Drift in pre-match odds prompts investigation

Matt Scott
Friday August 3, 2007
The Guardian

Betfair yesterday refused to settle its wagers after the top seed, Nikolay Davydenko, retired following irregular betting patterns on his tennis match at the Poland Open in Sopot. After winning his first set against the Argentinian Martin Vassallo Arguello 6-2, the Russian Davydenko lost the second 6-3 before withdrawing from the match with his opponent leading 2-1 in the third set.
The story of the match, coupled with the apparently unusual betting, prompted Betfair's market-integrity investigators to launch an investigation into the match. Davydenko and Arguello were unavailable for comment last night.

One punter who was following the match yesterday reported that, despite being the tournament favourite and No4 in the current ATP Tour rankings, Davydenko's pre-match odds drifted to 2.3, equivalent to an 11-8 against although he was set to face a player who stands 87th in the tour rankings. "Despite Davydenko winning the first set 6-2, Vassallo, an inferior player, was still favourite to win on the in-play Betfair market," said the punter.
When the match was suspended, Betfair was showing that $7,310,429 (£3,590,595 ) of bets had been placed and accepted on its site; this compared with approximately $3m during another second-round match at the same tournament, involving Steve Darcis and Tommy Robredo.

The online bookmaker is set to inform the ATP tour of its concerns over the match under the terms of its memorandum of understanding with the organisation, which has been in place since 2003.

It said in a statement: "Betfair has suspended settlement of the match-odds market on this afternoon's second-round match of the ATP Orange Prokom Open in Poland between Martin Arguello and Nikolay Davydenko, pending consultation with relevant regulatory authorities. Betfair has had a memorandum of understanding with the ATP since 2003 and will use it to exchange information should it become necessary."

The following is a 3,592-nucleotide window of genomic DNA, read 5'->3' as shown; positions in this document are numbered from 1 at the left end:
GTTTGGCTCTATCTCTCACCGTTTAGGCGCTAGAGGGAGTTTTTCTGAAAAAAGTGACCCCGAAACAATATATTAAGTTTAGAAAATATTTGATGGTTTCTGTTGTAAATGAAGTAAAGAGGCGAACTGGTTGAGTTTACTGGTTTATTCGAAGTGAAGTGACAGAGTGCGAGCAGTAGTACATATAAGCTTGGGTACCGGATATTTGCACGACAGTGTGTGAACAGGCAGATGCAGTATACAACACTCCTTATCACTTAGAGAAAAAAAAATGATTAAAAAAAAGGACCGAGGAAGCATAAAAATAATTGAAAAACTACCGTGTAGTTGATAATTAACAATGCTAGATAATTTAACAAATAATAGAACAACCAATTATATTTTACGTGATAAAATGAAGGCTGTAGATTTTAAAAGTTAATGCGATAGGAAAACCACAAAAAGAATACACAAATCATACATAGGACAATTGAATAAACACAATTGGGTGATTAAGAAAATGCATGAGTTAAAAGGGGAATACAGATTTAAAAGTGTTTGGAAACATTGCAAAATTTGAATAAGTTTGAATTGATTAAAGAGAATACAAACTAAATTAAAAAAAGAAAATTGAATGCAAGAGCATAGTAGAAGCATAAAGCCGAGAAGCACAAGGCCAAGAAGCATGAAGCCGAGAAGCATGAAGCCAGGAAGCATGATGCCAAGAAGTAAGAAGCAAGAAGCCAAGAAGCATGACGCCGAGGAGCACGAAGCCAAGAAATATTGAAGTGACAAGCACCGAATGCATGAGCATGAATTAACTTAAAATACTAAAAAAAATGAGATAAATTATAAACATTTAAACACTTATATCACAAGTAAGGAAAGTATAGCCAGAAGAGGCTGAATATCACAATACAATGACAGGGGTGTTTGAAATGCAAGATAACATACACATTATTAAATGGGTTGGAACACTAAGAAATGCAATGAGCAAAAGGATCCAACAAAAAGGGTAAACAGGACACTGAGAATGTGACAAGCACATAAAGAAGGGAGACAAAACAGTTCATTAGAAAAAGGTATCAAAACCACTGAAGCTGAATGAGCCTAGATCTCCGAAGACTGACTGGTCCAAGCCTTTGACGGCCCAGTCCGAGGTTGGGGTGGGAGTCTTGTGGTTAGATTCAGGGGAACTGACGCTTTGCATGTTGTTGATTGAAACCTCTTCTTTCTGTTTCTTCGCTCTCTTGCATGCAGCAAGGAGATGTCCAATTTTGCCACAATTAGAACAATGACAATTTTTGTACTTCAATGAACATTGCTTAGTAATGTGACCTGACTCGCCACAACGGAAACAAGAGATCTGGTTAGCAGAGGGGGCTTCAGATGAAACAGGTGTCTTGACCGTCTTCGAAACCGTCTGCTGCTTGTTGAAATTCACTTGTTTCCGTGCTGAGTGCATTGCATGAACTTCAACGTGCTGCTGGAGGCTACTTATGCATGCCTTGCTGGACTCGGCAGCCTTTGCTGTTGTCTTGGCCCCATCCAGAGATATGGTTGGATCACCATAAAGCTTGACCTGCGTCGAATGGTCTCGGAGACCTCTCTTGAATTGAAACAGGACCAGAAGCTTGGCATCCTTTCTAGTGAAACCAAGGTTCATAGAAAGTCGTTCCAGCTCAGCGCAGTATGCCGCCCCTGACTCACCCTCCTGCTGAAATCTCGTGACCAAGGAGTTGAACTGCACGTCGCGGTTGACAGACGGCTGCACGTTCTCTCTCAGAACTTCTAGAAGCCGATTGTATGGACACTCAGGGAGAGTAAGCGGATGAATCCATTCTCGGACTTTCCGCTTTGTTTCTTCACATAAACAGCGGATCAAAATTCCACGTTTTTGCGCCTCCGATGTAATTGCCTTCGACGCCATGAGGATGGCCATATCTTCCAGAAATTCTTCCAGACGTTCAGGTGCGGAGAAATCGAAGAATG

A spokesman for the tour explained that it holds similar information-exchange agreements with other UK and European bookmakers. "The ATP takes issues surrounding gambling extremely seriously," said a spokesman. "We are committed to ensuring our sport remains corruption free and have strict rules in place governing this area.

"It would be inappropriate for us to comment further on any individual match or on the status of any potential investigation until such time as the process has been completed."

Betfair would not disclose how many times it had previously invoked its memorandum with the ATP tour, stating that such instances are never made public in any sport. However, it is now expected to broaden its investigation into other recent matches about which suspicions of impropriety have been raised. "We look at all matches all the time," said a spokesman for Betfair. "We have an integrity and fraud team of more than 40 people."

There will be particular attention paid to the concerns of punters on the Betfair site's tennis forum, one of whom told the Guardian: "It has become increasingly obvious recently that there are a significant number of 'fixed' tennis matches being played. It is obvious to anyone with some experience of the normal Betfair market behaviour and the appropriate odds for a tennis match that certain low-level ATP matches are being fixed, with corresponding irrational market patterns."

Betfair confirmed it would act on any such comments or debate on its forum. "We're all about transparency," added the spokesman. "You can't miss what is said on our forum, which is there for all to see."

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August 1, 2007